We sure had fun putting this issue together. It was an opportunity to reflect on the strides our industry has made in 25 years, but the best part was dreaming about the future. Brainstorming with our readers about what the next 25 years could bring was really liberating. Day to day, we’re so focused on immediate business challenges it’s hard to open our minds and think outside the greenhouse.
Many of you shared your “wildest dreams” with us for new products, technology and varieties. We really got a kick out of our “Joe the Future Grower” interview. He is bold, going where no grower has gone before, in a space-age market.
When I was looking through our early issues to put together our timeline capturing the last 25 years, I couldn’t help but wonder what the growers we featured in 1983 would think about 2008. Could they fathom a greenhouse operation producing more than 2 million poinsettias for Christmas at a single location and most of those plants going to two retailers?
Then I thought about Joe the Future Grower’s grandfather, Rip Van Winkle, of Van Winkle’s Greenhouses. He built a new greenhouse in 1983, complete with the first generation of computerized environmental controls. He was so happy to have this new automated system. “Now I can relax!” he said. “No more sleepless nights wondering if the heat is still on or if the greenhouses will be at the right temperature.”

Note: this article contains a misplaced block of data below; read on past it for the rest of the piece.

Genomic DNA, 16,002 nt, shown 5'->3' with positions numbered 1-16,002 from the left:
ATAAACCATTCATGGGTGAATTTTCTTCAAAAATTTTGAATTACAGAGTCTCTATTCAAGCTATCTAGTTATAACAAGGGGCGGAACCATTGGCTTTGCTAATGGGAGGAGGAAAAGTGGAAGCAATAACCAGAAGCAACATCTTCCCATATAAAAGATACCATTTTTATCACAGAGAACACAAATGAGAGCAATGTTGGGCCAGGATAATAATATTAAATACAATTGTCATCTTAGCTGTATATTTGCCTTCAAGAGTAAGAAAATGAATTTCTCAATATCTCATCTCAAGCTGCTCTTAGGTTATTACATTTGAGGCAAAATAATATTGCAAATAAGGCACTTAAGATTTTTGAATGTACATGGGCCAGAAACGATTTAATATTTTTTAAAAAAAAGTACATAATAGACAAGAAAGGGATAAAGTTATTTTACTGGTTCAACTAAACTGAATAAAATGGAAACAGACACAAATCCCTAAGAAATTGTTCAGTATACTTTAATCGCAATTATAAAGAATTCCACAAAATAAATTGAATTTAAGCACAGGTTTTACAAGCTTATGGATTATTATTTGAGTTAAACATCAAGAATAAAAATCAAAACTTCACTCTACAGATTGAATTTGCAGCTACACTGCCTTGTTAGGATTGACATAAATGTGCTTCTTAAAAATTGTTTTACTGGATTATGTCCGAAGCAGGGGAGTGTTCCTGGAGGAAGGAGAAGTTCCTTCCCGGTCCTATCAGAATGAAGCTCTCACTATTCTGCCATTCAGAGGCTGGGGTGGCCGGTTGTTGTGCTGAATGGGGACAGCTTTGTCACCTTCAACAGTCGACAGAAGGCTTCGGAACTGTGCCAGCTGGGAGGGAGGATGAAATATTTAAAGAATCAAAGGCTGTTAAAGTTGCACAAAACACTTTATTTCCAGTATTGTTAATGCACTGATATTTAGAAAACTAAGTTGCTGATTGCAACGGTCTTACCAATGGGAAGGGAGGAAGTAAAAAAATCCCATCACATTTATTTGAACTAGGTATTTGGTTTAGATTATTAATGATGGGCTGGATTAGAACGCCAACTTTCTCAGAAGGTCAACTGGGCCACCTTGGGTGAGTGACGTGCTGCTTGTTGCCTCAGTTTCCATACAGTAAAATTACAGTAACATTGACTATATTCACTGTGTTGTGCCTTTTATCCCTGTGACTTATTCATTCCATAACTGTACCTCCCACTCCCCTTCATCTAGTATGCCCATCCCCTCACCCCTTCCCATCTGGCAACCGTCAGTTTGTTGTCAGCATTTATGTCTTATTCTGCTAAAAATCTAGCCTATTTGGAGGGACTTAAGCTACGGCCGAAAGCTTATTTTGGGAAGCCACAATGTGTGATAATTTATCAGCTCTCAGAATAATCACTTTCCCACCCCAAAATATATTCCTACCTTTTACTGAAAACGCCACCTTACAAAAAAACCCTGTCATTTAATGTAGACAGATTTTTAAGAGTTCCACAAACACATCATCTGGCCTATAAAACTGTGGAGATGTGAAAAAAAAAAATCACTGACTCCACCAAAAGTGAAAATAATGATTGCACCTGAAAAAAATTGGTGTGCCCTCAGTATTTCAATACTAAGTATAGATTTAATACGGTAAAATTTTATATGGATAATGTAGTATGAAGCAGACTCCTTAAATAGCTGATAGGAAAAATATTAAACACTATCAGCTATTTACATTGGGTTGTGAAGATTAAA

In the tale from Washington Irving, Rip fell into a deep sleep for 20 years. Let’s say our grower Rip woke up 25 years later in 2008. What would he see in his greenhouse?
The first thing he’d see is women gathered along a dual conveyor belt sticking line, sticking cuttings of varieties he had never seen before – osteospermums, calibrachoas, scaevolas, argyranthemums and even trailing snapdragons.
Where did these cuttings come from? The cargo stamps say Costa Rica, Guatemala, Mexico, Brazil, Israel, Uganda and South Africa. He feels more reassured when he sees the familiar geranium cuttings, but he wonders where all the stock plants are. In 25 years, his greenhouse has become a global hub.
He trips over his beard and runs out to another greenhouse and sees benches full of petunias in bright pink pots! Where could these possibly be going? “Lowe’s, a big national home improvement chain,” Rip Jr. tells him.
“But what happened to DIY, Handy Andy and Builder’s Square?” Rip asks. He learns his former customers are no longer in business and the Wave petunias are very special varieties recognized in pink pots.
He sits down and ponders how his markets and crops have changed since he fell asleep 25 years ago. Just as Rip’s world changed beyond his wildest dreams, we will achieve a future we barely recognize. The key will be to stay alert and not get complacent. Keep reinvesting in your business, new technology, new partnerships and finding more ways to connect with consumers. Keep pursuing your wildest dreams!